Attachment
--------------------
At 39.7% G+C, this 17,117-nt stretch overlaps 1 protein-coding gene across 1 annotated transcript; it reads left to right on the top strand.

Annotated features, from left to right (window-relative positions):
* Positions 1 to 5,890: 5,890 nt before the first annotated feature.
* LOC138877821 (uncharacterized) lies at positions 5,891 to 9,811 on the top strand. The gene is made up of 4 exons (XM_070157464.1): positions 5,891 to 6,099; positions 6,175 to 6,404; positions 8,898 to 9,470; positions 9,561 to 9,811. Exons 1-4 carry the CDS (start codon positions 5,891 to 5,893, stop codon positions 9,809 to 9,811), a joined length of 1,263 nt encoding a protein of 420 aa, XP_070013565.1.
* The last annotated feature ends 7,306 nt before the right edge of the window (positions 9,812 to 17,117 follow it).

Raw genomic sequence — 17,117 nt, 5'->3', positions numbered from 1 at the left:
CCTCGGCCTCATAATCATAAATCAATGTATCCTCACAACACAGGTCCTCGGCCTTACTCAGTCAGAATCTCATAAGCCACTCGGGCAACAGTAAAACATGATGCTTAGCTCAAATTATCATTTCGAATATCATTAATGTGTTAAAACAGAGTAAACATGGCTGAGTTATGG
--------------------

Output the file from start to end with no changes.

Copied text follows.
At 39.7% G+C, this 17,117-nt stretch overlaps 1 protein-coding gene across 1 annotated transcript; it reads left to right on the top strand.

Annotated features, from left to right (window-relative positions):
* Positions 1 to 5,890: 5,890 nt before the first annotated feature.
* LOC138877821 (uncharacterized) lies at positions 5,891 to 9,811 on the top strand. The gene is made up of 4 exons (XM_070157464.1): positions 5,891 to 6,099; positions 6,175 to 6,404; positions 8,898 to 9,470; positions 9,561 to 9,811. Exons 1-4 carry the CDS (start codon positions 5,891 to 5,893, stop codon positions 9,809 to 9,811), a joined length of 1,263 nt encoding a protein of 420 aa, XP_070013565.1.
* The last annotated feature ends 7,306 nt before the right edge of the window (positions 9,812 to 17,117 follow it).

Raw genomic sequence — 17,117 nt, 5'->3', positions numbered from 1 at the left:
CCTCGGCCTCATAATCATAAATCAATGTATCCTCACAACACAGGTCCTCGGCCTTACTCAGTCAGAATCTCATAAGCCACTCGGGCAACAGTAAAACATGATGCTTAGCTCAAATTATCATTTCGAATATCATTAATGTGTTAAAACAGAGTAAACATGGCTGAGTTATGG